The Co-operative Group has launched a media centre to provide planning for brands across its business network. Brands such as AOL, PepsiCo and Unilever have already booked marketing activity through the centre.


- Virgin Radio rejigs

Andy Gumbridge, Virgin Radio digital media director, and David Lloyd, the station's programme and marketing director, are leaving the company as part of a management restructure. Clive Dickens, programme and operations director of Absolute Radio, the new owner of Virgin Radio, will take over Lloyd's programming duties and become the company's chief operating officer.


- US papers launch mag

The New York Times and the International Herald Tribune are teaming up to launch a global property magazine in October. Key, The New York Times Real Estate Magazine launches on 6 October.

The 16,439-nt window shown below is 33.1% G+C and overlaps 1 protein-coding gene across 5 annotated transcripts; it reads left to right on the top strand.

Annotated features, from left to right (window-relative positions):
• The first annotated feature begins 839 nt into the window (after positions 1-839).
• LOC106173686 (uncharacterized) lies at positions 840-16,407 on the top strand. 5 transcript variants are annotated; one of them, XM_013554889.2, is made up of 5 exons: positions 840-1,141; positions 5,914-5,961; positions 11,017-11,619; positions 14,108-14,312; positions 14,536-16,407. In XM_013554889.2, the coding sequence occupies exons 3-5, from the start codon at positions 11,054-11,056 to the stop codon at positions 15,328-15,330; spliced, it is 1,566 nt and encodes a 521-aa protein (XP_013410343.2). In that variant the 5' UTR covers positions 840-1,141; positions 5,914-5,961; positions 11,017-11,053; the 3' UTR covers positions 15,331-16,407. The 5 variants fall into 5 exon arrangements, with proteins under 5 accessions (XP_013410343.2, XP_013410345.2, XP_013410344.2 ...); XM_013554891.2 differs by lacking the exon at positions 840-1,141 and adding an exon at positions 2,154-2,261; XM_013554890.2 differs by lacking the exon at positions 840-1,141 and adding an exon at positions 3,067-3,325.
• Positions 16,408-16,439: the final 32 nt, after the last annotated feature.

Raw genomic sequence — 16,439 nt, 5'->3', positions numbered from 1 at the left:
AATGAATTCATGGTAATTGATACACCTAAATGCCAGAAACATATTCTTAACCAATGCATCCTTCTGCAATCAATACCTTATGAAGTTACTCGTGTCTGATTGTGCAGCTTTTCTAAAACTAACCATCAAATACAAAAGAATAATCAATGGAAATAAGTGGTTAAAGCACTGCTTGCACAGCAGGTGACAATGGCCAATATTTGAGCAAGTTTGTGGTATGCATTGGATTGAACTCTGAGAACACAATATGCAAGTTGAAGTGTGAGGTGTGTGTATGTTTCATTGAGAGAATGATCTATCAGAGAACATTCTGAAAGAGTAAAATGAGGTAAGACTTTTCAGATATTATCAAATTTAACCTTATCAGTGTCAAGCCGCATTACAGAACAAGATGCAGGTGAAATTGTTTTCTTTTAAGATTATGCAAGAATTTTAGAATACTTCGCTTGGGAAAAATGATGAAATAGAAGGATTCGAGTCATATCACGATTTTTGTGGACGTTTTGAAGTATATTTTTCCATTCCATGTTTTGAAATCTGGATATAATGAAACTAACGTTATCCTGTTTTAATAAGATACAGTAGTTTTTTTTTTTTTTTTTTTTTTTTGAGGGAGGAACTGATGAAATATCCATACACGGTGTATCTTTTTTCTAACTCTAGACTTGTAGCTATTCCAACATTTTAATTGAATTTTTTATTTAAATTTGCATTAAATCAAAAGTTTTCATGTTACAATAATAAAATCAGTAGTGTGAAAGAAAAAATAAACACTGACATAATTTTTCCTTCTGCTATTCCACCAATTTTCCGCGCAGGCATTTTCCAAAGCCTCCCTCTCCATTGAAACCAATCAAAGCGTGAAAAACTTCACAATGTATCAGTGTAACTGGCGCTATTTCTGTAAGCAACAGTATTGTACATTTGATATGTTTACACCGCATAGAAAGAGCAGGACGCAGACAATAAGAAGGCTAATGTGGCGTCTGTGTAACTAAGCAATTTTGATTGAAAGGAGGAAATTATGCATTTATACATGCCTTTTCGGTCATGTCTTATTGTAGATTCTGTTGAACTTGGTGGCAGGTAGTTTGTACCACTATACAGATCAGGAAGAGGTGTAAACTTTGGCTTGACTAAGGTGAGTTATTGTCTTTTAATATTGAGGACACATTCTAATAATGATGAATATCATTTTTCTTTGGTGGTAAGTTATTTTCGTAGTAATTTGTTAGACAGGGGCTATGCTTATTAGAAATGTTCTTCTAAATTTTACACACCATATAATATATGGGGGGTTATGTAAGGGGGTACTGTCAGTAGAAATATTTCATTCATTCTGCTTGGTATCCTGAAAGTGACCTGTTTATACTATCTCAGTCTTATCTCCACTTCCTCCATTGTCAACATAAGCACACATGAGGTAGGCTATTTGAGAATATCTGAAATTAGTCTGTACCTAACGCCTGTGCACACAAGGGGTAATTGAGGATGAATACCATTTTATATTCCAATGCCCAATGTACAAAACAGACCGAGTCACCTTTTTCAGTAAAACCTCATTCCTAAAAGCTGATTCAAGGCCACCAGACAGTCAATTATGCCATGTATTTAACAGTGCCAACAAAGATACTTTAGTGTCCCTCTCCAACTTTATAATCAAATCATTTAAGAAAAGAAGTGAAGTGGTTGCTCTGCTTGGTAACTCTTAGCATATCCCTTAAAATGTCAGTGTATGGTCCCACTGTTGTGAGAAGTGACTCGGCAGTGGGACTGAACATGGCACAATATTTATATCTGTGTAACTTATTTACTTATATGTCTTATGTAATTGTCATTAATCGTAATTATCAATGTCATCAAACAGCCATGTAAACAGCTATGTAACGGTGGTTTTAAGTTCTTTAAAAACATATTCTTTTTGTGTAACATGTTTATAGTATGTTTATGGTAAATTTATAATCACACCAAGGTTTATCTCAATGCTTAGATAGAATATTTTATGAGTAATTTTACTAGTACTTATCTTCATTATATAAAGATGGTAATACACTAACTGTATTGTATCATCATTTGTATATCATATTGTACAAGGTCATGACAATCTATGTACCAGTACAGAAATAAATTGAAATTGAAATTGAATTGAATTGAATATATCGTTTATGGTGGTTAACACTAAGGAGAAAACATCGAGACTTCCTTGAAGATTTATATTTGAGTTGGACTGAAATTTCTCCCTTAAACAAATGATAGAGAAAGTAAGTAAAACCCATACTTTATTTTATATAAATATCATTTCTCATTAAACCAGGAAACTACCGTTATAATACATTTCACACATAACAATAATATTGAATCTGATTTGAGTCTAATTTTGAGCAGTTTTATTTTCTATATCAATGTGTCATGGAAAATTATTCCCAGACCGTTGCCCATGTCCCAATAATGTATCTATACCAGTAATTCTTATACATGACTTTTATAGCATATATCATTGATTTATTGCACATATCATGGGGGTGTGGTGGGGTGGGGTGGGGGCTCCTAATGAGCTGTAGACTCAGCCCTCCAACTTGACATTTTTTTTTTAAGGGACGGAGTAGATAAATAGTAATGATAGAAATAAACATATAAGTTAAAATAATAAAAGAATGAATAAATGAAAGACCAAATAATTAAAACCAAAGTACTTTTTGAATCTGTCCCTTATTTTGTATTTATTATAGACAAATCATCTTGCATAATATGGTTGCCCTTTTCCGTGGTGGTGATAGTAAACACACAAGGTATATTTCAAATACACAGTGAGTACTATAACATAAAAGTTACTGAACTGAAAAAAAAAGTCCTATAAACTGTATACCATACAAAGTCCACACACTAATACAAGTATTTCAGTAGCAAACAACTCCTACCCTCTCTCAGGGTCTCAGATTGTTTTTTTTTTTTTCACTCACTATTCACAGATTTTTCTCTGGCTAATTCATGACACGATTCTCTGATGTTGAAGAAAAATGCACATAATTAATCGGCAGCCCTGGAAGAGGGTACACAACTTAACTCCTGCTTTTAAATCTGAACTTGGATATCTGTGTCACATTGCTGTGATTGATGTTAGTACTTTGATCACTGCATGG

- Yahoo and Google deal

Yahoo has notified European regulators about its recently announced search advertising venture with Google - a possible precursor to the venture's expansion into Europe. Under the 10-year deal, currently active only in the US and Canada, Yahoo adds sponsored search results from Google alongside its own unpaid-for search results.

- BBC goes on Babelgum

BBC Worldwide, the commercial arm of the BBC, is to make its content available via internet TV platform Babelgum. The deal will lead to BBC content such as natural history, travel and other factual shows being distributed via Babelgum.

- Sony and Yahoo games' offer

Yahoo and Sony have unveiled initiatives to expand their provision of ad-supported computer games, with Yahoo planning to offer more than 400 such games by the end of the year. In-game technology providers, Double Fusion and NeoEdge, will sell and integrate pre-roll, mid-roll and post-roll video ads into the Yahoo Games catalogue.